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AFSCME Votes to Authorize Strike

By Ashley Duong

After a summer of unsuccessful negotiations, the American Federation of State, County and Municipal Employees (AFSCME) Local 3299’s patient care unit members voted on Oct. 9 and Oct. 10 to authorize a potential strike. The union announced today that it would be striking Oct. 23 through Oct. 25 at the UC Medical Center, joined by AFSCME’s service unit as well as members from University Professional & Technical Employees, CWA 9119 (UPTE-CWA), which represents technical and professional employees at the University of California. This follows a three-day strike in May lead by AFSCME’s  service unit, during which the patient care unit members also struck in solidarity.


AFSCME members voted with up to 96 percent of their patient care unit membership in favor of authorizing a strike. Monica De Leon, the Vice President of the patient care unit union members claims the UC has failed to respond to workers request for the UCs to end outsourcing, their greatest concern.


“For over three months, the University has changed nothing and continues to give us the same type of proposal… We have maintained our primary concern is outsourcing… the university has, for over a year, refused to acknowledge the issue,” De Leon said. “They’ve offered one-time upfront payouts but that doesn’t solve the issue of long-term job security… What good is a raise if your job is outsourced tomorrow?”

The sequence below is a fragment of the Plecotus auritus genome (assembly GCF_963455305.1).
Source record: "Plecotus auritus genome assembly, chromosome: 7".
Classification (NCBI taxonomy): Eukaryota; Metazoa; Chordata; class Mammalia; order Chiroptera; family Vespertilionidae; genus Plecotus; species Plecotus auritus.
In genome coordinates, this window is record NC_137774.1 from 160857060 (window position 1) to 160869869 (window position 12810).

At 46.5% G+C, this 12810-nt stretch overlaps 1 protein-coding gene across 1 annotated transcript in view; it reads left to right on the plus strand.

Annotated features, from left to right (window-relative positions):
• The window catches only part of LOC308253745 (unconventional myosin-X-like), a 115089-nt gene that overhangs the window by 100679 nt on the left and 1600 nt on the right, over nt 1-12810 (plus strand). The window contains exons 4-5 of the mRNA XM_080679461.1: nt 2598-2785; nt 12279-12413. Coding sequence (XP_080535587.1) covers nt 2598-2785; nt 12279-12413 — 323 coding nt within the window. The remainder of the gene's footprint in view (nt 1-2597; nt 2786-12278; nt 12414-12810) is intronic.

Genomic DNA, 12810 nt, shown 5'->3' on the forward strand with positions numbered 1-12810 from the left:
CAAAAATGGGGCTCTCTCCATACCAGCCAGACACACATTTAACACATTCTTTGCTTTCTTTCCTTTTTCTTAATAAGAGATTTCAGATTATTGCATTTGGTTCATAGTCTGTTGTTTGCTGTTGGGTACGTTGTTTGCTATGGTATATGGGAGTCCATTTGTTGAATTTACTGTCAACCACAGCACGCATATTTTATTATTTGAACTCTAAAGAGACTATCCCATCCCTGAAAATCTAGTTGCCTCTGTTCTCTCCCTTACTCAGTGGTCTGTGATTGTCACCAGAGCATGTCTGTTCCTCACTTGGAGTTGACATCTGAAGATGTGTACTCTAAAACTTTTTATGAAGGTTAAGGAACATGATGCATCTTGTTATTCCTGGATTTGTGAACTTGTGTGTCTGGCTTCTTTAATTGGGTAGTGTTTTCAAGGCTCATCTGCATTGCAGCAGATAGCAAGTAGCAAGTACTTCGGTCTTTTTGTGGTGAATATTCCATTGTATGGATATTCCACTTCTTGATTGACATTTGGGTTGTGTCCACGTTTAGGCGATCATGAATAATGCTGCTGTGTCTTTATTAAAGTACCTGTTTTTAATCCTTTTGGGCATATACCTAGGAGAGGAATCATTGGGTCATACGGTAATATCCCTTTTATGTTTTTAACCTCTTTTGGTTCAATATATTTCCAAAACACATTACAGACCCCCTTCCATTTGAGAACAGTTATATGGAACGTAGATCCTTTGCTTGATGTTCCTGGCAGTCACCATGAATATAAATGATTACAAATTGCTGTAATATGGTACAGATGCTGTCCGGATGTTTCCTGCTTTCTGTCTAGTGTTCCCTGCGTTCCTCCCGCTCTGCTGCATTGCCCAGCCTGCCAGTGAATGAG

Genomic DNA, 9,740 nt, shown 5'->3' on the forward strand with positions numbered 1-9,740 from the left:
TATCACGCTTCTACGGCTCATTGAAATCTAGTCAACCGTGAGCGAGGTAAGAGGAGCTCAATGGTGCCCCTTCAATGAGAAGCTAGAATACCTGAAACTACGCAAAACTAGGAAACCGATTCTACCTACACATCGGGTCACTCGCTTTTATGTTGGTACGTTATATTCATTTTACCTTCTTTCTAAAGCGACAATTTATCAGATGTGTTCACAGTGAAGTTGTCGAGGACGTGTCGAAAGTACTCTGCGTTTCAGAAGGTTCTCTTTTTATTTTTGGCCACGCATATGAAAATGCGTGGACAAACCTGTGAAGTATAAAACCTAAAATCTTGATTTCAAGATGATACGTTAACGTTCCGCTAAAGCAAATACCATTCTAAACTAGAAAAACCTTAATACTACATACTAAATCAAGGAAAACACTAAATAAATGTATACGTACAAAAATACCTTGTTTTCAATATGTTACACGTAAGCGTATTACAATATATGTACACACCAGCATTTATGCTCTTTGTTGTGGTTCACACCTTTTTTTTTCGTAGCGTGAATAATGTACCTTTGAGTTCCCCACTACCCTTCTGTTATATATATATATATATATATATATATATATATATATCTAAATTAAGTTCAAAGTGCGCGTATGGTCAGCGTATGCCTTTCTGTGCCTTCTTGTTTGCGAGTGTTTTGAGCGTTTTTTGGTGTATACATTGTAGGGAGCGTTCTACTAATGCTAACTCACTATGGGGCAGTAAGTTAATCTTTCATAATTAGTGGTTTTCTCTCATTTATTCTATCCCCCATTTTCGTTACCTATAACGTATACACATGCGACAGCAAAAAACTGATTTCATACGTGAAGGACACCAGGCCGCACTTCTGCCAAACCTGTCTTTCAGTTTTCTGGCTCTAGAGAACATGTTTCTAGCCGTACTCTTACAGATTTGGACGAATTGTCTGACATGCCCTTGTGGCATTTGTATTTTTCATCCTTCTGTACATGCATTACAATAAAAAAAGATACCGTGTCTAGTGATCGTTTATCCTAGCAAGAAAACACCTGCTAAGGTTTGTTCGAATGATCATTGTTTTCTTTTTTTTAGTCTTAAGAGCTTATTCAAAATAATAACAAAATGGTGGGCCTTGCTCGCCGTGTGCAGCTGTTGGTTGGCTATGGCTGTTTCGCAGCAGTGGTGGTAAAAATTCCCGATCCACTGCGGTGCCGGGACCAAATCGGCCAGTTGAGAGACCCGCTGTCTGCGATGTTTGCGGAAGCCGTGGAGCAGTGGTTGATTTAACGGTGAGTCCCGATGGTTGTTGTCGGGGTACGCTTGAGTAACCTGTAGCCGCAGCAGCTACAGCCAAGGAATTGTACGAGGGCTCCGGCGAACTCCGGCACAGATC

The UCs have proposed a contract that would include a three percent raise for all patient care employees (across four years) as well as a $750 one-time, lump-sum payment.


De Leon explained that the university’s money-saving tactics, which include outsourcing work and emergency layoffs — the unannounced dismissal of a patient care worker, even in the middle of a working shift — are dangerous for patients and threaten the quality of service and care patients would receive.


John De Los Angeles,  a spokesperson from AFSCME Local 3299, noted that “While UC has slashed compensation of workers, asked students to pay more, and continues to outsource, the university has continued to pay its highest paid executives even more and their bonuses have increased exponentially.”


In response to the call for the vote of a potential strike, a spokesperson from the University Office of the President said, “UC is disappointed that AFSCME leadership has indicated they will ask their members to vote on whether to strike instead of on our offer. AFSCME leadership is requesting a wage increase that is double what other unions have agreed to — and what was given to non-represented employees.”


Following the stalled negotiations and the call for the strike vote, the UCs announced imposed contracts for patient care unit workers, which the union described as “an attempt to circumvent and subvert the collective bargaining process required by state law” in a recent press release. AFSCME  has also accused the UCs of engaging in union busting tactics that violate state law by failing to hand over union member contact information.


De Leon explained that the best way students could support workers is by showing up to picket lines.

“AFSCME and students have a long history of sticking together. A lot of students, parents are members [of the union], and even if it is not bloodline family, we’re an Irvine family and we want to make sure everything is run smoothly and fairly,” De Leon said.